The Programmatic Catalog

As the process of media transacting becomes increasingly streamlined, the number of buyers a publisher interacts with continues to increase. While many are hidden behind the real-time technology stack, publishers have many more counterparties buying their inventory than ever before. The increasing presence of technology and complexity of the media transaction process  has created a new need – product information management. The recent acquisition of Yieldex by AppNexus for its forecasting capabilities and programmatic direct platform is a clear indicator that the big players are beginning to recognize this need. Ad Ops and Sales teams need an electronic map of the inventory landscape. What is on the map? How much of that inventory do they have? At what price should it be sold? In which channel? Publishers need an “app” that can do all of that by automatically collecting and analyzing data. Remember Programmatic Inventory Has A 'Yellow Pages Problem'? Folks have been talking about this since 2012

With that in mind here is a simple question: do publishers manually update their audience data? Are there analysts that update cookie profiles? We all know that the answer to that is no. So why should publishers have to manually create all their placements, ad units, products, and guaranteed targeting in the ad server. Publishers should have tools to scale up that process using technology.

Today, solutions construct a single view of the future. In reality, there is not one future, there are a bunch of possible futures each of which has a different probability of becoming reality. The future is uncertain but understanding the landscape of things that will very likely happen, will probably happen, and might happen can be clearly defined.

Obviously there are too many ways to sell and too many prices for today’s manual processes to address. The problem is that you can’t just update the current process. Almost all of a publisher’s new buyers have a very specific set of buying criteria for media. None of these criteria exist on the rate card and none of them has a price someone can just look up. It’s just too complex to sell that way. In the real time environment, data companies have filled the need for near instant classification of impressions for sale and pricing is solved for via auction. What has not changed is how publishers classify forward inventory.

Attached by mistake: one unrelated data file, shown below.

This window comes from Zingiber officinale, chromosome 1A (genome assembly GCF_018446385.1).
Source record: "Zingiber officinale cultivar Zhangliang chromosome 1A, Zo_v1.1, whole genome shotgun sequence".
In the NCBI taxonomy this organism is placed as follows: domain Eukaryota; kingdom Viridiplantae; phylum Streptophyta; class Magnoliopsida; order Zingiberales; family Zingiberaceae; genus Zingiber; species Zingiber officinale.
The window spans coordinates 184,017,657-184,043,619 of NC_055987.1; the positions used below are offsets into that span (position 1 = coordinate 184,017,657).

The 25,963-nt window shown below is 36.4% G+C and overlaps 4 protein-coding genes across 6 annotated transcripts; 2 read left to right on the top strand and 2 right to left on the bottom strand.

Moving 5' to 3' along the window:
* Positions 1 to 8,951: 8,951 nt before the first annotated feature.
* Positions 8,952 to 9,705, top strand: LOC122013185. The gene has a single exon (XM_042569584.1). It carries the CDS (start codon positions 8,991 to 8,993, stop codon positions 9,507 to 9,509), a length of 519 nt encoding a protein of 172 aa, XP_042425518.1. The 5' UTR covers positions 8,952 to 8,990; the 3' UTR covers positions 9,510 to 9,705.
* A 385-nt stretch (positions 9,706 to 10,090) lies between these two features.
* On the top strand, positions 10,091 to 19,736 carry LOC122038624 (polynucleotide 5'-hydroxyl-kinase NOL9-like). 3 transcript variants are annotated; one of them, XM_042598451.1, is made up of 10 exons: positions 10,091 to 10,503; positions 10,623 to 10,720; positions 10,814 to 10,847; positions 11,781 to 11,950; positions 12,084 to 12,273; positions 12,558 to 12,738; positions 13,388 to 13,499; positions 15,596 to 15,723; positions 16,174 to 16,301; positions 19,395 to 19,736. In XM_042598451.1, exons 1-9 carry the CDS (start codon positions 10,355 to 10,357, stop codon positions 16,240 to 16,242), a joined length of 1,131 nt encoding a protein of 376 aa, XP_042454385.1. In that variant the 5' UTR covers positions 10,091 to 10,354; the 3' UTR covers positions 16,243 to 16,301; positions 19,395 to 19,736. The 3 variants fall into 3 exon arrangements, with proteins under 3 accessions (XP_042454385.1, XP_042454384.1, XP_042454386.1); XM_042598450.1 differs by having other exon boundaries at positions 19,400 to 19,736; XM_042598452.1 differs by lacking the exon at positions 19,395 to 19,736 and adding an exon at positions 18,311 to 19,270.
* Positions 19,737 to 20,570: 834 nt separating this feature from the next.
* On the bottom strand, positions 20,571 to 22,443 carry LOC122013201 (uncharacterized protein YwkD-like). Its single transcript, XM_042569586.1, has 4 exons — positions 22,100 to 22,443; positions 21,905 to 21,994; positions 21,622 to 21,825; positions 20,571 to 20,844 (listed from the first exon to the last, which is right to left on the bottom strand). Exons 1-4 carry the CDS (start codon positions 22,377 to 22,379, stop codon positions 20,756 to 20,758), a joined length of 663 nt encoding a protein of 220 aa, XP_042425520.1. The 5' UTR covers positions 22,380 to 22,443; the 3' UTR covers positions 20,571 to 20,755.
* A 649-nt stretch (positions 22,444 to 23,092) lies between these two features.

Fortunately, these problems have been faced by other industries and has been solved for them by some of the best technology companies in the world, Oracle and IBM to name a few. It’s called a Product Information Management System (PIMS):

Centrally managing information about products, with a focus on the data required to market and sell the products through one or more distribution channels. A central set of product data can be used to feed consistent, accurate and up-to-date information to multiple channels such as sales teams, marketplaces, and direct deals. - Modified, from Wikipedia

Some will contend that they have such a system. While that may seem true, almost all the information in their system is created, maintained, and updated manually. Again, do publishers manually update their audience data?

A product information management system for publishers should be designed to be integrated with all sales channels, provide an accurate and constantly updated catalog of all the things that you can sell, how much inventory is available for each, and its price. Synchronized systems allow publishers to increase prices as inventory is selling out or decrease it if it is going unsold. It keeps sales teams, marketplace offers, technology partners, and ad ops teams all on the same page. Publishers can present any package they could possibly sell, with an appropriate price, to any sales channel, at any time through a single synchronized platform.